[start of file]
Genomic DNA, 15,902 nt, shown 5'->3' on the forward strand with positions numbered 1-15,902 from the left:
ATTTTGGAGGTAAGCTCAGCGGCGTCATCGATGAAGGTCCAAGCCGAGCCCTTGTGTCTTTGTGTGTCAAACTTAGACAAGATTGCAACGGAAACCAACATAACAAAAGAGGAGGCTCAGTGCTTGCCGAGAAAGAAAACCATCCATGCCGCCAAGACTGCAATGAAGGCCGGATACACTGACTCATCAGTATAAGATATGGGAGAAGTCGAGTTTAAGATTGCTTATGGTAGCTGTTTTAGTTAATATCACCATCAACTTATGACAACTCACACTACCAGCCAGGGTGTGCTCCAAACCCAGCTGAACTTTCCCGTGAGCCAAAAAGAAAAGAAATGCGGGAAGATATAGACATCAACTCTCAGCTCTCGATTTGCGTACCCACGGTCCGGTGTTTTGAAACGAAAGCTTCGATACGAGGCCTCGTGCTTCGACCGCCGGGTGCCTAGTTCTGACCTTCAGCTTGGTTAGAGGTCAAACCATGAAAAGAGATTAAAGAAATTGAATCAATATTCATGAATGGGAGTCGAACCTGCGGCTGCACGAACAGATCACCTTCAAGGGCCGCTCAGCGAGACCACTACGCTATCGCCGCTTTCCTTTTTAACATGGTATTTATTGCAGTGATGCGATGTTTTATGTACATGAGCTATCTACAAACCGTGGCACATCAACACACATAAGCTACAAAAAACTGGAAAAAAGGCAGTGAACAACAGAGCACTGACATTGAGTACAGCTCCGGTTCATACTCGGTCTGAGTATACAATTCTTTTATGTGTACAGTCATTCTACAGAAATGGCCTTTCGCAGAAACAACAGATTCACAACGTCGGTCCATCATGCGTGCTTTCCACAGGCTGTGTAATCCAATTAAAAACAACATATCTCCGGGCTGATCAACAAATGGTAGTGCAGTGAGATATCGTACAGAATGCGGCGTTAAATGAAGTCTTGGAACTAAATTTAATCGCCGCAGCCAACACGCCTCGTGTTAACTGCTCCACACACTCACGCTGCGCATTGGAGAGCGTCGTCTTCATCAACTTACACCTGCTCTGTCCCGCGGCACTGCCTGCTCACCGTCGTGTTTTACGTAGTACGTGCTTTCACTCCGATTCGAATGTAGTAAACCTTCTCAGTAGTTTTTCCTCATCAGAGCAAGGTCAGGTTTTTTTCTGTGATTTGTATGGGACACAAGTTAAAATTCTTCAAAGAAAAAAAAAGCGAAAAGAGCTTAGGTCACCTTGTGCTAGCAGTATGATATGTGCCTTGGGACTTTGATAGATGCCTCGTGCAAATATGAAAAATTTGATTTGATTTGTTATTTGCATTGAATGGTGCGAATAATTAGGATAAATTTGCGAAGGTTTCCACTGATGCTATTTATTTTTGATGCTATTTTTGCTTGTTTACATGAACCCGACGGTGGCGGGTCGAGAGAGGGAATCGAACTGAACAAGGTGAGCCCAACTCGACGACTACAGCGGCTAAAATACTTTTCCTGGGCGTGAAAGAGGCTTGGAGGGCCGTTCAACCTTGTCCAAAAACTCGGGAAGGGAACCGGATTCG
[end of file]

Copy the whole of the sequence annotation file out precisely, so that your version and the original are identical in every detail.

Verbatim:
Genomic DNA, 15,902 nt, shown 5'->3' on the forward strand with positions numbered 1-15,902 from the left:
ATTTTGGAGGTAAGCTCAGCGGCGTCATCGATGAAGGTCCAAGCCGAGCCCTTGTGTCTTTGTGTGTCAAACTTAGACAAGATTGCAACGGAAACCAACATAACAAAAGAGGAGGCTCAGTGCTTGCCGAGAAAGAAAACCATCCATGCCGCCAAGACTGCAATGAAGGCCGGATACACTGACTCATCAGTATAAGATATGGGAGAAGTCGAGTTTAAGATTGCTTATGGTAGCTGTTTTAGTTAATATCACCATCAACTTATGACAACTCACACTACCAGCCAGGGTGTGCTCCAAACCCAGCTGAACTTTCCCGTGAGCCAAAAAGAAAAGAAATGCGGGAAGATATAGACATCAACTCTCAGCTCTCGATTTGCGTACCCACGGTCCGGTGTTTTGAAACGAAAGCTTCGATACGAGGCCTCGTGCTTCGACCGCCGGGTGCCTAGTTCTGACCTTCAGCTTGGTTAGAGGTCAAACCATGAAAAGAGATTAAAGAAATTGAATCAATATTCATGAATGGGAGTCGAACCTGCGGCTGCACGAACAGATCACCTTCAAGGGCCGCTCAGCGAGACCACTACGCTATCGCCGCTTTCCTTTTTAACATGGTATTTATTGCAGTGATGCGATGTTTTATGTACATGAGCTATCTACAAACCGTGGCACATCAACACACATAAGCTACAAAAAACTGGAAAAAAGGCAGTGAACAACAGAGCACTGACATTGAGTACAGCTCCGGTTCATACTCGGTCTGAGTATACAATTCTTTTATGTGTACAGTCATTCTACAGAAATGGCCTTTCGCAGAAACAACAGATTCACAACGTCGGTCCATCATGCGTGCTTTCCACAGGCTGTGTAATCCAATTAAAAACAACATATCTCCGGGCTGATCAACAAATGGTAGTGCAGTGAGATATCGTACAGAATGCGGCGTTAAATGAAGTCTTGGAACTAAATTTAATCGCCGCAGCCAACACGCCTCGTGTTAACTGCTCCACACACTCACGCTGCGCATTGGAGAGCGTCGTCTTCATCAACTTACACCTGCTCTGTCCCGCGGCACTGCCTGCTCACCGTCGTGTTTTACGTAGTACGTGCTTTCACTCCGATTCGAATGTAGTAAACCTTCTCAGTAGTTTTTCCTCATCAGAGCAAGGTCAGGTTTTTTTCTGTGATTTGTATGGGACACAAGTTAAAATTCTTCAAAGAAAAAAAAAGCGAAAAGAGCTTAGGTCACCTTGTGCTAGCAGTATGATATGTGCCTTGGGACTTTGATAGATGCCTCGTGCAAATATGAAAAATTTGATTTGATTTGTTATTTGCATTGAATGGTGCGAATAATTAGGATAAATTTGCGAAGGTTTCCACTGATGCTATTTATTTTTGATGCTATTTTTGCTTGTTTACATGAACCCGACGGTGGCGGGTCGAGAGAGGGAATCGAACTGAACAAGGTGAGCCCAACTCGACGACTACAGCGGCTAAAATACTTTTCCTGGGCGTGAAAGAGGCTTGGAGGGCCGTTCAACCTTGTCCAAAAACTCGGGAAGGGAACCGGATTCG